Better-for-you food & personalized nutrition are the future, predicts The Future Market founder

By Elizabeth Crawford contact

- Last updated on GMT

Better-for-you food & personalized nutrition are the future, predicts The Future Market founder
Based on emerging consumer concerns about their health and that of the planet, the future of packaged food must be both healthier for people and sustainable for the planet to succeed, according to the founder of the conceptual grocery store The Future Market.

“I get asked a lot what the future of food will hold, and that is a really complex answer … but really it kind of boils down to two things that we see, which is the future of food has to be better for people and the planet. These cannot be mutually exclusive anymore,”​ said Mike Lee, who created The Future Market as a virtual store of concept products that projects what food will look like in five to 25 years based on nascent trends, technology and consumer behaviors today.

He explained at the Partnership for a Healthier America Summit in Washington, DC, this month that The Future Market was created as a way to manifest the mantra that “better innovation in food today starts with more ambitious thinking about tomorrow,”​ and the idea that “we need to look up to know where you are going, otherwise your trajectory is going to be really off in the food trade.”

One reason he said he believes the industry is going towards healthier products is the emerging aspiration that food can be medicine, as illustrated through the rising demand for functional products and personalized nutrition.

Food as medicine

“One of the promising signs that food is actually becoming better for people … is it is leaning toward the area where food is not just about taste and sustenance anymore. But it also has to have a function,”​ Lee said.

For support he pointed to Google search data which found the highest search phrases around food in 2017 included interest in the high-fat, low-carb keto diet, plant-based diets and little things like black sesame seed oil and apple cider vinegar, which are associated with a range of health claims.

“People are also searching for functional foods, like turmeric,”​ which is prompting “a doubling down from a lot of early stage CPG entrants that are disrupting the marketing and building brands on top of function, not just hedonistic and nutritional value,”​ Lee said.

For example, he pointed to the influx of specialty waters, products made with medicinal mushrooms and meal replacement products.

“We are trying to get to a place where food can bring medicine-like qualities,”​ he said, adding, “we have a long way to go and a lot of research to make sure these claims are substantiated, but I think it is interesting to note that there is this aspiration that companies are grasping at about what they want food to be the answer, not medicine.”

Personalized nutrition is going mainstream

The second indicator that the future of food will be based on better-for-you products is rising consumer interest in personalized nutrition, Lee said.

“Personalized nutrition is really all about recognizing that we are individuals and there is no such thing as a one size fits all product,”​ he said, explaining that repercussions for food manufacturers of this realization are far-reaching.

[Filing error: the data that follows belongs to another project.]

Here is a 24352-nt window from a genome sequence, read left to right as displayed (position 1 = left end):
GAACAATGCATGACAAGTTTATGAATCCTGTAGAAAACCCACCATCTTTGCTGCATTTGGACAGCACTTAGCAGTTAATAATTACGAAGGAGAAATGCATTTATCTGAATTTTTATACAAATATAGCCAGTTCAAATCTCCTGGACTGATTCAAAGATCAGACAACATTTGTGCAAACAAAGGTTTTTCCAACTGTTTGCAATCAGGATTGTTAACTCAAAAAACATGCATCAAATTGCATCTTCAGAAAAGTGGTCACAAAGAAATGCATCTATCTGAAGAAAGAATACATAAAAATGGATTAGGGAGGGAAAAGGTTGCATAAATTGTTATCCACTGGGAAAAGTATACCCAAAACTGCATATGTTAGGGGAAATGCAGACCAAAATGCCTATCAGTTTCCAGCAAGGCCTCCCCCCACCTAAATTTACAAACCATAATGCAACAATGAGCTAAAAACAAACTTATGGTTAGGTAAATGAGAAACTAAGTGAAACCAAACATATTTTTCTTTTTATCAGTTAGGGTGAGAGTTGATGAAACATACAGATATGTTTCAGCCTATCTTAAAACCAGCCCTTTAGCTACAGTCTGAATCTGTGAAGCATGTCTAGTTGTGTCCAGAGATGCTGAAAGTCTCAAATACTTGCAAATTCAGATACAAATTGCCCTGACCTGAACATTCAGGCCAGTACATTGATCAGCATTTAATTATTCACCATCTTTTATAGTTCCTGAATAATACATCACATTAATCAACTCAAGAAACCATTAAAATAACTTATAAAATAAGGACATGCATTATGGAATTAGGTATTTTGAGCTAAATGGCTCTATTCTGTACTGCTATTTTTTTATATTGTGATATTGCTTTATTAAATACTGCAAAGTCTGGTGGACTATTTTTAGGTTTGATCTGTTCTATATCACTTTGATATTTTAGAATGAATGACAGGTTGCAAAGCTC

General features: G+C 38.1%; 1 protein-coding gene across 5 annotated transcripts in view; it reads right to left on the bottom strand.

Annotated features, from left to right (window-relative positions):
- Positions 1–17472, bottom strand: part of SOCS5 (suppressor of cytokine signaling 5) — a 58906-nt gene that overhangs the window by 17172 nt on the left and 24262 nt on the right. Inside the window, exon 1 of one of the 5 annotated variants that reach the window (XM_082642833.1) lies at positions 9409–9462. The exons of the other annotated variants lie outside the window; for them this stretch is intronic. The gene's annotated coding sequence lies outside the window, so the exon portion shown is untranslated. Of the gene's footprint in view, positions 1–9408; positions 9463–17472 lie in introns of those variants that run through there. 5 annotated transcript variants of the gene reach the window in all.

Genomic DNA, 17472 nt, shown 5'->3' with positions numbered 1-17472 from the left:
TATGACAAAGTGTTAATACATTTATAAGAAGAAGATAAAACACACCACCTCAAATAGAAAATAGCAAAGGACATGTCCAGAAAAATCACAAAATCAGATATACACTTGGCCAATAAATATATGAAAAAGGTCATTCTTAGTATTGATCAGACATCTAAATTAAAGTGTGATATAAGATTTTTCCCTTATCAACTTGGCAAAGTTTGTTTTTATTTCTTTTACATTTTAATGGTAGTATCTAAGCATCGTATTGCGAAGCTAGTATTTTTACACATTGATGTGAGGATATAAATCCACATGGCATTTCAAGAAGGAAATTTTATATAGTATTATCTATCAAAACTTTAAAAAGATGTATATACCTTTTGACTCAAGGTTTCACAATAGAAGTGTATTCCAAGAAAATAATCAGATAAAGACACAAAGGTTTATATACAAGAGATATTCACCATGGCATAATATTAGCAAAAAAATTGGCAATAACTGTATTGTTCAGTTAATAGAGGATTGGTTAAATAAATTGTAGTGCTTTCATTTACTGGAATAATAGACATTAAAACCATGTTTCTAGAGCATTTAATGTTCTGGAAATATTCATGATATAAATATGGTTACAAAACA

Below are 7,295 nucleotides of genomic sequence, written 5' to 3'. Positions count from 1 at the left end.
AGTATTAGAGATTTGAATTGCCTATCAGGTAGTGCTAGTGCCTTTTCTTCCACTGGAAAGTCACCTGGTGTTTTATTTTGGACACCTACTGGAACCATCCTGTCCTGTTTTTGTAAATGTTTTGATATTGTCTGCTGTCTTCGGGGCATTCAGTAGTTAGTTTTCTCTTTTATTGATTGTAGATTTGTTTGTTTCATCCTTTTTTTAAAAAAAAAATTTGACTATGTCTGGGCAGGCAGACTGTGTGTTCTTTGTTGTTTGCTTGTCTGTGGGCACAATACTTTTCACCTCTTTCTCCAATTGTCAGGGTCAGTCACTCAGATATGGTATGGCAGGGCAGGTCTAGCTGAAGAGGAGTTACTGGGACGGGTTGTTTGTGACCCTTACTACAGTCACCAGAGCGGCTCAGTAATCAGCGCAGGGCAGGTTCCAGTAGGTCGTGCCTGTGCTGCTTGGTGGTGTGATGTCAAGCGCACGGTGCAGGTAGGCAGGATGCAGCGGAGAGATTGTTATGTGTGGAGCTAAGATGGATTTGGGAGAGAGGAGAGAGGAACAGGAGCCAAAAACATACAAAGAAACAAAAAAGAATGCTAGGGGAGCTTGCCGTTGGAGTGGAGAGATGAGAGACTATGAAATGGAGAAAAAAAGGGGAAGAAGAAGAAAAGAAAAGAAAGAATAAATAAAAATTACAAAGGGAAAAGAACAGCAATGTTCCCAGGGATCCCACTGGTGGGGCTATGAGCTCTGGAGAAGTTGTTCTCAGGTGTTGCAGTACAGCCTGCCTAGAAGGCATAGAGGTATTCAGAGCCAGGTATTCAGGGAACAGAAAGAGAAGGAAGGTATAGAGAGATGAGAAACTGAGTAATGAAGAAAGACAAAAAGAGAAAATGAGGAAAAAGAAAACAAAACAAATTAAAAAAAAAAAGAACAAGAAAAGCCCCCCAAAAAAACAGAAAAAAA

“Long gone are the days when a company could find $5 billion worth of demand from the lowest common denominator needs”​ met by one product, he said.

Rather, he said, the brands of the future need to recognize the fragmentation of the market due to the rise of food tribes and the proliferation of diet as a source of identity for consumers.

“In 2014, the percentage of new food brands that were $20 million in sales in the first year was about 63%. Two years later it was down to 43%. The size of the prize for any single brand is shrinking because we have become a series of food tribes and there is no such thing as a lowest common denominator anymore,”​ he said.

Examples of adaptation

Some companies already are responding to early consumer demand in these areas, such as Campbell Soup Co.’s investment in the personalized nutrition company Habit, or the launch of other at home testing services that evaluate a consumer’s microbiome and how they react to certain foods in order to craft the most beneficial diet, Lee said.

And while these are a good start, there is plenty of room to grow, he said.

“This is all nascent technology and if we look at it and extrapolate it for the future we can imagine a world where you could have something that like this [concept] Analyze Me pill, where you buy seven pills for a week, swallow them every day and they sense what is happening in your microbiome and what is happening in your body and the data is beamed out to do something with,”​ Lee suggested.

One example of how this data could be used is another concept product created by The Future Market called Custom Culture, which is a blend of probiotics and preboitics in a yogurt that is specifically tailored for individuals.

While all these innovations are exciting and offer significant room for growth, Lee emphasizes that products will fail if they do not taste delicious.

“We can’t forget delicious. Delicious and taste give you the license to talk about all this other stuff. Without it, the whole thing falls apart,”​ because consumers won’t try it, Lee said, adding, this also applies to beautiful and inviting packaging.

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